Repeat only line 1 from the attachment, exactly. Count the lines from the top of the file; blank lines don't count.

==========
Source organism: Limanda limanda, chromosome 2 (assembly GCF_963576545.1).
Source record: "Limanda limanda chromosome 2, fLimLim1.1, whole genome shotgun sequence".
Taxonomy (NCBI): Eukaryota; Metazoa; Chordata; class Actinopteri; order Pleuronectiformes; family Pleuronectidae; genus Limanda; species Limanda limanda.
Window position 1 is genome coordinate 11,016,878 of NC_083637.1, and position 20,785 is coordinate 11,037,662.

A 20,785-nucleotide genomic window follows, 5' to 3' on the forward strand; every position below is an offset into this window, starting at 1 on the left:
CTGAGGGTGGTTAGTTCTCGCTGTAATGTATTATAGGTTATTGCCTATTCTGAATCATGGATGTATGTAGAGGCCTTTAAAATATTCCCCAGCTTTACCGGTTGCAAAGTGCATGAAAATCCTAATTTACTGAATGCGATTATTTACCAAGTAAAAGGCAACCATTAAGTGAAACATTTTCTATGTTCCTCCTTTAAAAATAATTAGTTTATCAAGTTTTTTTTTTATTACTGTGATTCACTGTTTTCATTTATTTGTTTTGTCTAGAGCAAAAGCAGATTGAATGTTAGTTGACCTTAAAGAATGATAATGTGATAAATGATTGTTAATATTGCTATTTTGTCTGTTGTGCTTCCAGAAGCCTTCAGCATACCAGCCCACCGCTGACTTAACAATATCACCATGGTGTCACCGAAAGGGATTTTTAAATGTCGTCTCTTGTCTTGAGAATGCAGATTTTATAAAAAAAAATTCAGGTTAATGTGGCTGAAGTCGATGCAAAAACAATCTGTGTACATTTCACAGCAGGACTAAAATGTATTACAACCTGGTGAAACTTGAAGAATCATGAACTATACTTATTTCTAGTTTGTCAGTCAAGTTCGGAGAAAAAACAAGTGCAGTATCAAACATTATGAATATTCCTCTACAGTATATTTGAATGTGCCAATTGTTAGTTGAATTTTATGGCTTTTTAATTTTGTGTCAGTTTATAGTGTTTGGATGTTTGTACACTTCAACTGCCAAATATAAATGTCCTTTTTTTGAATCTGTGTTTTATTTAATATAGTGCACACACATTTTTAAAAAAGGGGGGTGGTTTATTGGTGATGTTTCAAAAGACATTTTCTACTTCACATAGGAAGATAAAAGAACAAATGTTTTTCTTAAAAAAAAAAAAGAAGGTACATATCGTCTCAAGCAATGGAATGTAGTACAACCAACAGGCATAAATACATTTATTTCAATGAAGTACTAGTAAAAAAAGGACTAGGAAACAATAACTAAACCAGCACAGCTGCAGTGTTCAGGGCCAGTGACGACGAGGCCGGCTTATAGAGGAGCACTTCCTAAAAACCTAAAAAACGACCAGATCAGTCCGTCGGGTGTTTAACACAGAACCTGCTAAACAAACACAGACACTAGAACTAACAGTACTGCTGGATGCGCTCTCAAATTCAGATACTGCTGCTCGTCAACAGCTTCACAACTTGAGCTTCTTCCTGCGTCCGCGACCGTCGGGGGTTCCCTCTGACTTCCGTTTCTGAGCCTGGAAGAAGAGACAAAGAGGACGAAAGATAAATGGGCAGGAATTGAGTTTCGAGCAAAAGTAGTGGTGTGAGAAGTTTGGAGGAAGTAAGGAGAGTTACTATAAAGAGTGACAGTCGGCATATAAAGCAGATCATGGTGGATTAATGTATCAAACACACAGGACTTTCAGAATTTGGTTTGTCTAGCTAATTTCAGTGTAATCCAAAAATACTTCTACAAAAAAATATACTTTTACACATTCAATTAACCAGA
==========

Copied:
Source organism: Limanda limanda, chromosome 2 (assembly GCF_963576545.1).